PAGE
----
What's good about Good Friday?
[Monthly Contributor – Hannah Stovall – I always appreciate the way Hannah’s writes about events with such child-like faith. As she writes about Good Friday, I can’t help but see the wonder from the point of view of a child.]
Working in children’s ministry, my brain is constantly in kid mode, especially when it comes to holidays.
What do they really think about Halloween?
How exactly do they feel about Christmas?
What is good to them about Good Friday?
That was the big question at our midweek programming on Wednesday night. Small talk with littles quickly turned to the Divine when their wheels started turning.
It was hard for them to pinpoint. Honestly, it’s a hard thing for an educated adult to articulate; but one sweet little third grade girl said it perfectly.
“The day was bad. The result was good.”
Out of the mouths of babes.
She floored me.
How perfectly accurate.
“And when the sixth hour had come, there was a darkness over the whole land until the ninth hour. And at the ninth hour Jesus cried with a loud voice, ‘Eloi, Eloi, lema sabachthani?’ which means, ‘My God, my God, why have you forsaken me?’” Mark 15:33-34
I cannot imagine a worse day.
I can’t begin to fathom what it would have been like to see the Messiah killed, to watch Him lay down His life and to personally have not yet grasped all of His hints at resurrection. He told them—over and over— He would rise again!
“The sun’s light failed. And the curtain of the temple was torn in two. Then Jesus, calling out in a loud voice, said, ‘Father, into your hands I commit my spirit!’ And having said this He breathed His last. Now the centurion saw what had taken place, he praised God, saying, ‘Certainly this man was innocent!’ And all the crowds that had assembled for this spectacle, when they saw what had taken place, returned home beating their breasts. And all his acquaintances and the women who had followed him from Galilee stood at a distance watching these things.” Luke 23: 45-49
But in that moment, on that terribly good day, I can’t criticize their devastation. I can’t question their hopelessness or their despair. My own doubts, I’m certain, would have run deep.
The morning of the third day would dawn with hope and life and promise.
Everything they knew of their Savior would be infallibly true.
“But on the first day of the week, at early dawn, they went to the tomb, taking the spices they had prepared. And they found the stone rolled away from the tomb, but when they went in they did not find to body of the Lord Jesus. While they were perplexed about this, behold, two men stood by them in dazzling apparel. And as they were frightened and bowed their faces to the ground, the men said to them, ‘Why do you seek the living among the dead? He is not here, but has risen. Remember how he told you, while he was still in Galilee, that the Son of Man must be delivered into the hands of sinful men and be crucified and on the third day rise?’” Luke 24:1-7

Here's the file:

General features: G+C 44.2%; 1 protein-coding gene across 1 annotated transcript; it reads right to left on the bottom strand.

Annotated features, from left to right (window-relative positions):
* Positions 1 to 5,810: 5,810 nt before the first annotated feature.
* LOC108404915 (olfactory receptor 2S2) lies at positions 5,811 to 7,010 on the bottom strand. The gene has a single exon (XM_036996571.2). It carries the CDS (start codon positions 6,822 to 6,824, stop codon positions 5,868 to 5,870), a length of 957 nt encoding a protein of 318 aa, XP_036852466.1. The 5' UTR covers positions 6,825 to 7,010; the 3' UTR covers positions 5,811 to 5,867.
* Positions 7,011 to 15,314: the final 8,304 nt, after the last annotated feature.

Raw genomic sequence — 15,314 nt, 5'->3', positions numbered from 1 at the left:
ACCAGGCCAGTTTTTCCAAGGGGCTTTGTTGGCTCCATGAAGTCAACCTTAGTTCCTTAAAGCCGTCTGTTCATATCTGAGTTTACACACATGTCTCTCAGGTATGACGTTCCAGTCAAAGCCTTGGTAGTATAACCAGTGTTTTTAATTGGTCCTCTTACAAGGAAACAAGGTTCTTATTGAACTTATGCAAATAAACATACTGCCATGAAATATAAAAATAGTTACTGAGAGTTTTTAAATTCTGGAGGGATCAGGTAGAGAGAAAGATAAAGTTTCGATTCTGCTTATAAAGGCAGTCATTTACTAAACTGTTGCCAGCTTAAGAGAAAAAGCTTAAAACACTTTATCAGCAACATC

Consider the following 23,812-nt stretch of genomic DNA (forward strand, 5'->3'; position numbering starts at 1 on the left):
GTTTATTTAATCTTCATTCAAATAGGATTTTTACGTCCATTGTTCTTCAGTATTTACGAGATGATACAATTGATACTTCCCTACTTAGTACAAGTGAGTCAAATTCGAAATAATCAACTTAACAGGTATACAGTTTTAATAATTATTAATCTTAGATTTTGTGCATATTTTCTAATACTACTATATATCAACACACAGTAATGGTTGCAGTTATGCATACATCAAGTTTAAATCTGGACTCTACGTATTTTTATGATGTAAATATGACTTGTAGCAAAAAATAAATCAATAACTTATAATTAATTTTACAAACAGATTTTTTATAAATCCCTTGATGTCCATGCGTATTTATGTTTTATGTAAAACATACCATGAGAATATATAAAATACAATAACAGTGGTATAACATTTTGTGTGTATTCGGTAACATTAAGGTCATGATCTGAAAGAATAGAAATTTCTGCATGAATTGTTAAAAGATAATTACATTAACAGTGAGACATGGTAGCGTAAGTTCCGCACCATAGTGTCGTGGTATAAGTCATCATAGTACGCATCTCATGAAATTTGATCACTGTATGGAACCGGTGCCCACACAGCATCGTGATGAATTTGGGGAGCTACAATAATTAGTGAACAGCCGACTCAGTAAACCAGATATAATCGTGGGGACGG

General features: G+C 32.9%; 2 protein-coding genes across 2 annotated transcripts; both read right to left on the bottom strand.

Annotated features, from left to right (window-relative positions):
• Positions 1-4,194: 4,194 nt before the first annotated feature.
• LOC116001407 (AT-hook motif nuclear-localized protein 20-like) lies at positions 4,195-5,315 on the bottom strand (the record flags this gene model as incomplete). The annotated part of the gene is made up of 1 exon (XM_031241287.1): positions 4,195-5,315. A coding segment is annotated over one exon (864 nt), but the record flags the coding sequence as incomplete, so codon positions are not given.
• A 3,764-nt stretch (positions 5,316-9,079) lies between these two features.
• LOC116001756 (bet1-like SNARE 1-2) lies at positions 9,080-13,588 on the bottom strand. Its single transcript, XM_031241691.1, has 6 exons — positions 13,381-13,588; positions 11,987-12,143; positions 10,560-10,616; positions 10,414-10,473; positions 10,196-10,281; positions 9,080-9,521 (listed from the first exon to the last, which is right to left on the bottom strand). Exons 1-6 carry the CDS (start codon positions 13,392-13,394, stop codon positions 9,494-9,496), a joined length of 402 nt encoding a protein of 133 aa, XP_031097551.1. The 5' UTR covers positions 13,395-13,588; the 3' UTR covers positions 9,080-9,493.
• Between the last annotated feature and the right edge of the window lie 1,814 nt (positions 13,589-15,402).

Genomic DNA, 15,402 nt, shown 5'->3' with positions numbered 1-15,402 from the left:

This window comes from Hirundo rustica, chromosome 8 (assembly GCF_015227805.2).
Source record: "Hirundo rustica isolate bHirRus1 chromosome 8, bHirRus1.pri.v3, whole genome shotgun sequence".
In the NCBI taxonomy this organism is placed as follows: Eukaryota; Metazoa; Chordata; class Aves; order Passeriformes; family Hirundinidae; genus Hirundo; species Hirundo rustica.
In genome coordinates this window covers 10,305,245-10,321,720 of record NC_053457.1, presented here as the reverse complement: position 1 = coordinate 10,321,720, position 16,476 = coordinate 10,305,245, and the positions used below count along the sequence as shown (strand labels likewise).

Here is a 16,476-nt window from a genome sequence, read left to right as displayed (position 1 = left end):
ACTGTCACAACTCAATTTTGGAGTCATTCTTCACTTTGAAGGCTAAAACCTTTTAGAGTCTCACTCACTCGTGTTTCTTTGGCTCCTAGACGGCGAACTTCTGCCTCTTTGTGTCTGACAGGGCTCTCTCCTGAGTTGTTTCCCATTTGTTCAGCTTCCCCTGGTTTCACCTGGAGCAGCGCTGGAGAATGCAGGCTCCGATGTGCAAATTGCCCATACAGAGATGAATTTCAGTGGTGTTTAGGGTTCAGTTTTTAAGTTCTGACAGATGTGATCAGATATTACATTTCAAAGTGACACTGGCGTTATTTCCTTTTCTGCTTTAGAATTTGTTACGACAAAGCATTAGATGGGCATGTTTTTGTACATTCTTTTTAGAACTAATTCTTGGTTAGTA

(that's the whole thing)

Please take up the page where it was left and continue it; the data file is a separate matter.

The Friday was so hard.
That Resurrection morning made every moment of it so beautifully good.
Easter holds every hope and every promise I believe in. It’s every bit of the foundation that we as Christians get up in the morning able to stand on firmly.
He is risen. He is risen.
Whisper it. Shout it. Write it in the sky. If you know it to be true, let everyone know it!
I’m redeemed because my Redeemer lives.
There is no fear in death because Christ alone overcame it.
My Savior, Jesus Messiah, is not dead.
He lives. And there is just none other like Him.
Hannah is a lover of family and a collector of friends. She’s a bookworm and a movie buff, a wanderer and an expert at napping outside in the summer. Hannah has committed her writing to—not help people escape their reality—but rather encourage them to engage in it. She is currently part of the Children’s Ministry team at Houston’s First Baptist Church. You can read more from Hannah at upwrite.blogspot.com.